dispersion.
 The most common are range, variance and standard
deviation. Measures
 Represent the variation presented with data, in of
relation to their average. variation
Standard
Variance
Deviation
13.1 RANGE, VARIANCE, AND STANDARD DEVIATION

 Range: It is considered the easiest to obtain measure of dispersion, since it is just a matter of subtracting the
maximum value of the data, minus the minimum value of the same data.
13.1 RANGE, VARIANCE, AND STANDARD DEVIATION

 Variance: It is considered the most important measure of dispersion, the one that tells us how far or near the
data are in relation to the mean.
13.1 RANGE, VARIANCE, AND STANDARD DEVIATION

 Standard deviation: It is the square root of the variance and it is expressed in the same unit of data.
EXAMPLE

 Find the variance and standard deviation of the following vales sample: 3, 3, 4, 5, 6, 7, 8, 9, 9, 9.
13.1 RANGE, VARIANCE, AND STANDARD DEVIATION

 Approximate Variance – when a sample of the population is analyzed (n-1).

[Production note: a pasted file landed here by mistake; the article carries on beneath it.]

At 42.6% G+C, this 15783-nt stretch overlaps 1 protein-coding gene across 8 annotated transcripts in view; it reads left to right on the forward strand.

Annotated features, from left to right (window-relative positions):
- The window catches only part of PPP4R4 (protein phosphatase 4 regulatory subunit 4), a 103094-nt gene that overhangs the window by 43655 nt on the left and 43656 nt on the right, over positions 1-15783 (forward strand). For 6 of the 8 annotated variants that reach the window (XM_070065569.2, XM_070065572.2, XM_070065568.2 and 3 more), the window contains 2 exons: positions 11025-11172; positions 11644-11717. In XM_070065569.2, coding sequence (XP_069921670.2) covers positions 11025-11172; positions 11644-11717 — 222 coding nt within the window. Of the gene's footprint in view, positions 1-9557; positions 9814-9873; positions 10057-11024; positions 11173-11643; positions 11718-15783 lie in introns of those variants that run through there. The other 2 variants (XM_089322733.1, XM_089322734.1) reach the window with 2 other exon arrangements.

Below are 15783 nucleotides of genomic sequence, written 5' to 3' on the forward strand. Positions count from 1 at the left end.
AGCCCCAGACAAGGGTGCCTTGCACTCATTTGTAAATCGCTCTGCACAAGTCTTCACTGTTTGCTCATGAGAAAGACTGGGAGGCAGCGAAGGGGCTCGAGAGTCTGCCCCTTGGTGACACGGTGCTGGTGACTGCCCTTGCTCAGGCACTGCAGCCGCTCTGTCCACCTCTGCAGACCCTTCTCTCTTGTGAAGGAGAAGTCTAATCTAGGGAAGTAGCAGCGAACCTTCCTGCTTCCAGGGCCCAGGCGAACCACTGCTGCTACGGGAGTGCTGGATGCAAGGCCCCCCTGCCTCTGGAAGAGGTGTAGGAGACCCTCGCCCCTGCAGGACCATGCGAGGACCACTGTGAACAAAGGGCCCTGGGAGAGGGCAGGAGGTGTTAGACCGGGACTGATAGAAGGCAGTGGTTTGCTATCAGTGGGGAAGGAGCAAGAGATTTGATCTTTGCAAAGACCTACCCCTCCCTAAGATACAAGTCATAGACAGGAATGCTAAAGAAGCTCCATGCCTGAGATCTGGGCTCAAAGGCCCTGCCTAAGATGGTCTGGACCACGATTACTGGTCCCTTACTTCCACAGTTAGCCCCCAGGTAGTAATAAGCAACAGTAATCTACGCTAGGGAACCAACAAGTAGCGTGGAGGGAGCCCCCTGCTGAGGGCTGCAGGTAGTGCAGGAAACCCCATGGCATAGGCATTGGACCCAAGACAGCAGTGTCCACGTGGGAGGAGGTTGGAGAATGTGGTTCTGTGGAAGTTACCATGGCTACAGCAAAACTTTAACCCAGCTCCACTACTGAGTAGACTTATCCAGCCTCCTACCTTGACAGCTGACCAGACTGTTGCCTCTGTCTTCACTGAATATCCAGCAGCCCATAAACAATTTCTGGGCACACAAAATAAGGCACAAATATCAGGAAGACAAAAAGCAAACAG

13.1 RANGE, VARIANCE, AND STANDARD DEVIATION

 Approximate Standard deviation – when a sample of the population is analyzed (n-1).


EXAMPLE
 The time range, in minutes, that a sample of high school students spends on Facebook throughout the day.

Time in minutes
Amount of students
spent on Facebook Class mark (X) f∙X f ∙ X2
(f)
(Class interval)
[0-60) 17
[60-120) 3
[120-180) 4
[180-240) 8
[240-300) 3
[300-360) 4
[360-420) 2
[420-480) 1
[480-540) 1
N= N=
CONCLUSION

 At present there are several technological resources that will help us to expedite the calculation of measures of
central tendency and dispersion, but it is advisable that you know the procedure by which you will be able to
obtain these measures when you do not have these tools on hand.